Our solution is simply to extend our Mandates element to also forbid std::try_cast with a template argument of pointer or pointer-to-member type; these are the only two kinds of types where a core-language catch-handler parameter would sometimes bind to a temporary, so these are the only kinds of types we need to forbid. Later, we found that [ScyllaDB] had independently implemented the same solution (i.e. explicitly forbid pointer types) in 2022.

Throwing pointers is rare — probably unheard of in real code. This does prevent users from using std::try_cast<const char*>(p) to inspect the results of throw "foo", which comes up sometimes in example code; but it shouldn't happen in real code.

Pattern matching

We expect that try_cast will be integrated in the pattern matching facility and will allow inspection of exception_ptr as follows:

inspect (eptr) {
   <logic_error> e => { ... }
   <exception> e => { ... }
   nullptr => { puts("no exception"); }
   __ => { puts("some other exception"); }

Other names considered but rejected


GCC, MSVC implementation is possible using available (but undocumented) APIs Implementability was also confirmed by MSVC and libstdc++ implementors.

A similar facility is available in Folly and supports Windows, libstdc++, and libc++ on linux/apple/freebsd.

Implementation there under the names: folly::exception_ptr_get_object folly::exception_ptr_get_type

Extra constraint imposed by MSVC ABI: it doesn't have information stored to do a full dynamic_cast. It can only recover types for which a catch block could potentially match. This does not conflict with the try_cast facility offered in this paper.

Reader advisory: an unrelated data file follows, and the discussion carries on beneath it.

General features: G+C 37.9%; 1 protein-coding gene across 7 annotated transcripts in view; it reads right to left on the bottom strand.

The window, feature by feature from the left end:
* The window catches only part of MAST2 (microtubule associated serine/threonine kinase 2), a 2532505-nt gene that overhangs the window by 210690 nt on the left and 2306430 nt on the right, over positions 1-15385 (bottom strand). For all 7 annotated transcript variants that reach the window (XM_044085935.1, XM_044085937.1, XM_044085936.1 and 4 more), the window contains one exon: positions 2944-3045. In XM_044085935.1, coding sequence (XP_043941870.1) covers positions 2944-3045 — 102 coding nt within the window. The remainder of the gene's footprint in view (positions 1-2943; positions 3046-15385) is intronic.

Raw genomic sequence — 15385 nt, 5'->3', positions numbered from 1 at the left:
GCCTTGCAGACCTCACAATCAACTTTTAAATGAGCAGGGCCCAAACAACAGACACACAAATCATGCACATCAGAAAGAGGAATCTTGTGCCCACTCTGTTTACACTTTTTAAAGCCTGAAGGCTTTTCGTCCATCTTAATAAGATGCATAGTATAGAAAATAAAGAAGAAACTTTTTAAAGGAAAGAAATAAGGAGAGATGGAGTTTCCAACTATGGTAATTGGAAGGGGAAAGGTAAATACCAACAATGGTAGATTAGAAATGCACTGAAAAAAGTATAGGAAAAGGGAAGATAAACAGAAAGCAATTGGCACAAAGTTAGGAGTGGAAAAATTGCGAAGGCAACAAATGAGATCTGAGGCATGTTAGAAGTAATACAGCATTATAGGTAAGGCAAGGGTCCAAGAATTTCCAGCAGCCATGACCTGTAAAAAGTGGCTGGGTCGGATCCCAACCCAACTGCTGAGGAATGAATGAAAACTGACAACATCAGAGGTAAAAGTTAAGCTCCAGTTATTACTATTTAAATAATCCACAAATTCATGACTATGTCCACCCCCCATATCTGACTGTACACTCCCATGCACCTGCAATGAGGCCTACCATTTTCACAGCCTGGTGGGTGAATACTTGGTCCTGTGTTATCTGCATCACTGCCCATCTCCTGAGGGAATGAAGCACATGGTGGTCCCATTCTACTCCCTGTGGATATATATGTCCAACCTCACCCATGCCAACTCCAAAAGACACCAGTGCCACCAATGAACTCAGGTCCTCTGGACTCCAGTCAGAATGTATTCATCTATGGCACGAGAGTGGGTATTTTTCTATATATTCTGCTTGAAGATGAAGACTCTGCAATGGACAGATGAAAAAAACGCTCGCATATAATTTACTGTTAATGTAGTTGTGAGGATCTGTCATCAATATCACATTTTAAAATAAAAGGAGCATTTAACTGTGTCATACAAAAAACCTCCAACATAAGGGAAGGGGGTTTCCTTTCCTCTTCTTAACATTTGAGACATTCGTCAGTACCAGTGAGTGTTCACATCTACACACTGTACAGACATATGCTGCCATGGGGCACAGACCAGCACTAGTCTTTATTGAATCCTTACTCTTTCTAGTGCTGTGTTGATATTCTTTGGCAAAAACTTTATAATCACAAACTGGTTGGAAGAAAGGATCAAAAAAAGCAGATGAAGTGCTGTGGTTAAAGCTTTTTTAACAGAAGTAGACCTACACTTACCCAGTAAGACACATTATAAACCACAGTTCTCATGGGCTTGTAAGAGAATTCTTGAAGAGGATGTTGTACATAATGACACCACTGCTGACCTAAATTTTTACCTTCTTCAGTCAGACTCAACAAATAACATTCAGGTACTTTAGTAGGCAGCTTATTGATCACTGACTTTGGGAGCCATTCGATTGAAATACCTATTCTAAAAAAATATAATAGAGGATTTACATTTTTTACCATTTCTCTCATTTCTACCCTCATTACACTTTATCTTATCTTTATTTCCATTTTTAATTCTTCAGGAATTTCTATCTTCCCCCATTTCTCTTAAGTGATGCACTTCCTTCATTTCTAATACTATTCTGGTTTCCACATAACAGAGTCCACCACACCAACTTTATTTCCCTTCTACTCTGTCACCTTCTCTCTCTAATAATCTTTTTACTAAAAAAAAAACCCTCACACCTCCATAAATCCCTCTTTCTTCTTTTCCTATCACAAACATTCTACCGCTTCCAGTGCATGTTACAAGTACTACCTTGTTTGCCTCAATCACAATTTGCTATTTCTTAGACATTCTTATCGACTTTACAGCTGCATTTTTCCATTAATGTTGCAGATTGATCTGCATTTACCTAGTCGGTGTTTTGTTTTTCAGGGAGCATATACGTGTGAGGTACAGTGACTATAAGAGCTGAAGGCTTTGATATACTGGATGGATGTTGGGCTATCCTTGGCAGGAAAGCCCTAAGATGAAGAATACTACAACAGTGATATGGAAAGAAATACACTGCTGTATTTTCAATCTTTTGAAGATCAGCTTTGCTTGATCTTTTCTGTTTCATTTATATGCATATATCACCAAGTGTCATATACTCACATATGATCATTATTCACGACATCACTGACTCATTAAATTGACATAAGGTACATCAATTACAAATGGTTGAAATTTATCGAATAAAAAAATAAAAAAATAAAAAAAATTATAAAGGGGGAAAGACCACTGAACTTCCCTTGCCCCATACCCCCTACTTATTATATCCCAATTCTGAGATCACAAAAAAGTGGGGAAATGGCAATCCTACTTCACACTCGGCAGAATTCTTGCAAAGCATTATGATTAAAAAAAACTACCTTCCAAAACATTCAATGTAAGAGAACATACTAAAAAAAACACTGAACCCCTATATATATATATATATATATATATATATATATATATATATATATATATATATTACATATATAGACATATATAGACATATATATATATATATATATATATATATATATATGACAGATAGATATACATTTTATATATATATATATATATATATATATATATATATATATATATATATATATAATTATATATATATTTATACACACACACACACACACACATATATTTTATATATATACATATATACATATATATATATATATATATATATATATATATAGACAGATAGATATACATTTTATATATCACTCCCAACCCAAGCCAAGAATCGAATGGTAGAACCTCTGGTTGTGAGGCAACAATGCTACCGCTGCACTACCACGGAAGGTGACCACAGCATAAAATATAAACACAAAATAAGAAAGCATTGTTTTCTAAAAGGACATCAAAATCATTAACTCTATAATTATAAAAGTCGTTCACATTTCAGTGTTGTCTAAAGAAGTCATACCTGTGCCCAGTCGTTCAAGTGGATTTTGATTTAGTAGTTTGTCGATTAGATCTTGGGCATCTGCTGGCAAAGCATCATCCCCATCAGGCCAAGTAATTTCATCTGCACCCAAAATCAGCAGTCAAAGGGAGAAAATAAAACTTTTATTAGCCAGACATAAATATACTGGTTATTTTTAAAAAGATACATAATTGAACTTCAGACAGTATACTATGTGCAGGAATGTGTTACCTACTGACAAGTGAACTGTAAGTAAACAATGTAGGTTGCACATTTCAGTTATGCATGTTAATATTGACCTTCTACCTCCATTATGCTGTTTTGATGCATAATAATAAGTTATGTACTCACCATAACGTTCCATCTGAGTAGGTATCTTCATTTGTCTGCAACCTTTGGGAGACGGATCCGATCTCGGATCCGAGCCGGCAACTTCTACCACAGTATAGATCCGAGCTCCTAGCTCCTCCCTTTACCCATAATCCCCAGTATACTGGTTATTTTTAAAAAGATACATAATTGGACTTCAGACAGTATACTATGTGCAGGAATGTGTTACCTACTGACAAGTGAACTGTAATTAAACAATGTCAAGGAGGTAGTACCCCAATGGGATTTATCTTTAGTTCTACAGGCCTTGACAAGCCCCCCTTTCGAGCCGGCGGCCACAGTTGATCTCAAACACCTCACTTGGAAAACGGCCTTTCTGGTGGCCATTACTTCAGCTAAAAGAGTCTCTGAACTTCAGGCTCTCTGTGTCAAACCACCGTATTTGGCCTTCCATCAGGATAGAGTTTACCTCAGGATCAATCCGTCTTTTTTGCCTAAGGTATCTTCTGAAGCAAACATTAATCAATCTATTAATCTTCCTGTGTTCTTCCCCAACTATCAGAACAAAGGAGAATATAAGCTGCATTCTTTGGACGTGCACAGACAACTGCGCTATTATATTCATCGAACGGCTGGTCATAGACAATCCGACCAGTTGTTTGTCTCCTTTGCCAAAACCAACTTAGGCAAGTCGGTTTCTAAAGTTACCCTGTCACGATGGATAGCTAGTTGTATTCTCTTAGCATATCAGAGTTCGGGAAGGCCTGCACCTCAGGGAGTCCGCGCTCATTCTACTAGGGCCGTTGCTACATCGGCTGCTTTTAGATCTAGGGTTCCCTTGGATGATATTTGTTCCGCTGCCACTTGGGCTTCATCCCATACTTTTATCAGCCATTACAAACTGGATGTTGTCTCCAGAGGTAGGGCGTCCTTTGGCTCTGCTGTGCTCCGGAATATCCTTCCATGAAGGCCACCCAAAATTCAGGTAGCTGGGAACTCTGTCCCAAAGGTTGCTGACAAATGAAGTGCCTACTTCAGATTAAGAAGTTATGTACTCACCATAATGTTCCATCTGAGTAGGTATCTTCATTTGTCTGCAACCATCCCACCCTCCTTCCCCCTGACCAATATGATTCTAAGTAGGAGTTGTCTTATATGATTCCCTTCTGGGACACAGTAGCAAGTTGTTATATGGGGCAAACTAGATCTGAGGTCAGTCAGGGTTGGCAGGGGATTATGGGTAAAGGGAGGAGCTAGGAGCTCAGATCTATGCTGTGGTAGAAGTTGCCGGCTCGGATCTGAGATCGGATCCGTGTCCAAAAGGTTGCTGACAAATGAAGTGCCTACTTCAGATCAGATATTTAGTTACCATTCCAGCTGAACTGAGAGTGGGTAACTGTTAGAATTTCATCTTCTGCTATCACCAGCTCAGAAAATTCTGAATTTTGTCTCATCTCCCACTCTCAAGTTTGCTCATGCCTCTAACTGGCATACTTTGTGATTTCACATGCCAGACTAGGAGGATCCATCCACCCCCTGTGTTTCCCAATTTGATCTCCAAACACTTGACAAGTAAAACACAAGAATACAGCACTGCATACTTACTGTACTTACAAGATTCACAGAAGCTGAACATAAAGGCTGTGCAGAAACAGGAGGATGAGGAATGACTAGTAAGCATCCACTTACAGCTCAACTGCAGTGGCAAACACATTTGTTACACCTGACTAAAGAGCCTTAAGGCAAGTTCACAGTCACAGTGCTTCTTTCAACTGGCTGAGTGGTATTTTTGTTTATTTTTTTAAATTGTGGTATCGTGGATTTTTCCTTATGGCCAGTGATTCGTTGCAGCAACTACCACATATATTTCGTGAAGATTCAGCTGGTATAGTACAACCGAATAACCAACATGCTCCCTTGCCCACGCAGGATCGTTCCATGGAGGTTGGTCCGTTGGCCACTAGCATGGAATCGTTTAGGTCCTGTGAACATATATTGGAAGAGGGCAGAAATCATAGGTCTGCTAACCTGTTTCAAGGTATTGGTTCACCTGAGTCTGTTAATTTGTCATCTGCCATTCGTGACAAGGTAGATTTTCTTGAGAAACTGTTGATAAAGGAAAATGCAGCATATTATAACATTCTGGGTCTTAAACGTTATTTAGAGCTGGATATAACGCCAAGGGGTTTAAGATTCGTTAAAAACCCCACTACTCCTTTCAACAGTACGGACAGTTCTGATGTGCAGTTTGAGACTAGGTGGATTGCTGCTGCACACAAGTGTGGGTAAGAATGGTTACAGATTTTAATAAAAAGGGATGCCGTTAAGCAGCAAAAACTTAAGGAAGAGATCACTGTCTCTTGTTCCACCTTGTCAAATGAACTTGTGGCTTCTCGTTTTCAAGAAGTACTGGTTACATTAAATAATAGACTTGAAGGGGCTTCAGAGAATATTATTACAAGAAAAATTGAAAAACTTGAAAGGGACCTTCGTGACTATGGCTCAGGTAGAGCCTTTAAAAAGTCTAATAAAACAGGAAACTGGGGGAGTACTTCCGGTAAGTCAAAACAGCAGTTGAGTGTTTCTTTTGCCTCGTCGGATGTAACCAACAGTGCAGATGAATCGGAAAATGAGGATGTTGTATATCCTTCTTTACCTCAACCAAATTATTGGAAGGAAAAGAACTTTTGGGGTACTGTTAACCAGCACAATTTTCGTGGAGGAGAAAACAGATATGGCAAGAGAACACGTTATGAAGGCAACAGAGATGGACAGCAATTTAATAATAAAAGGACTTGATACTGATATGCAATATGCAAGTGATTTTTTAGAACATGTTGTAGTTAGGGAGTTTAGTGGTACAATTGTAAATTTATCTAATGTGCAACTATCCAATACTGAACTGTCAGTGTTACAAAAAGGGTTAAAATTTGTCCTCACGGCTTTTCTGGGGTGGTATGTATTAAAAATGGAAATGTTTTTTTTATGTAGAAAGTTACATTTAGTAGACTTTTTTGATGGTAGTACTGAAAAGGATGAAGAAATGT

Arthur has implemented P2927R1 std::try_cast in his fork of libc++; see [libc++] and [Godbolt].

Usage experience

A version of exception_ptr inspection facilities is deployed widely in Meta as a part of Folly's future continuation matching.

ScyllaDB implements almost exactly the wording of this proposal, under the name try_catch<E>(p); see [ScyllaDB]. The only difference is that they return E* instead of const E*. We hear from them that they don't actually use the mutability for anything; and even if they did, they could add const_cast as mentioned above.

Proposed wording (relative to n4950)

In section [exception.syn] add definition for try_cast as follows:

exception_ptr current_exception() noexcept;
[[noreturn]] void rethrow_exception(exception_ptr p);
template <class E>
  const E* try_cast(const exception_ptr& p) noexcept;

template <class T> [[noreturn]] void throw_with_nested(T&& t);

Modify paragraph 7 of section Exception propagation [propagation] as follows:

For purposes of determining the presence of a data race, operations on exception_ptr objects shall access and modify only the exception_ptr objects themselves and not the exceptions they refer to. Use of rethrow_exception or try_cast on exception_ptr objects that refer to the same exception object shall not introduce a data race.

Add the following paragraph immediately after paragraph 8 of section Exception propagation [propagation]:

template <class E>
  const E* try_cast(const exception_ptr& p) noexcept;

Mandates: E is a cv-unqualified complete object type. E is not an array type. E is not a pointer or pointer-to-member type. [Note: When E is a pointer or pointer-to-member type, a handler of type const E& can match without binding to the exception object itself. —end note]

Returns: A pointer to the exception object referred to by p, if p is not null and a handler of type const E& would be a match [except.handle] for that exception object. Otherwise, nullptr.


Many thanks to those who provided valuable feedback, among them: Aaryaman Sagar, Barry Revzin, Gabriel Dos Reis, Jan Wilmans, Joshua Berne, Lee Howes, Lewis Baker, Michael Park, Peter Dimov, Ville Voutilainen, Yedidya Feldblum.

References (gcc and msvc implementation) Runtime introspection of exception_ptr How to catch an exception_ptr without even try-ing Pattern Matching ScyllaDb

An implementation of try cast and libc++ and matching godbolt: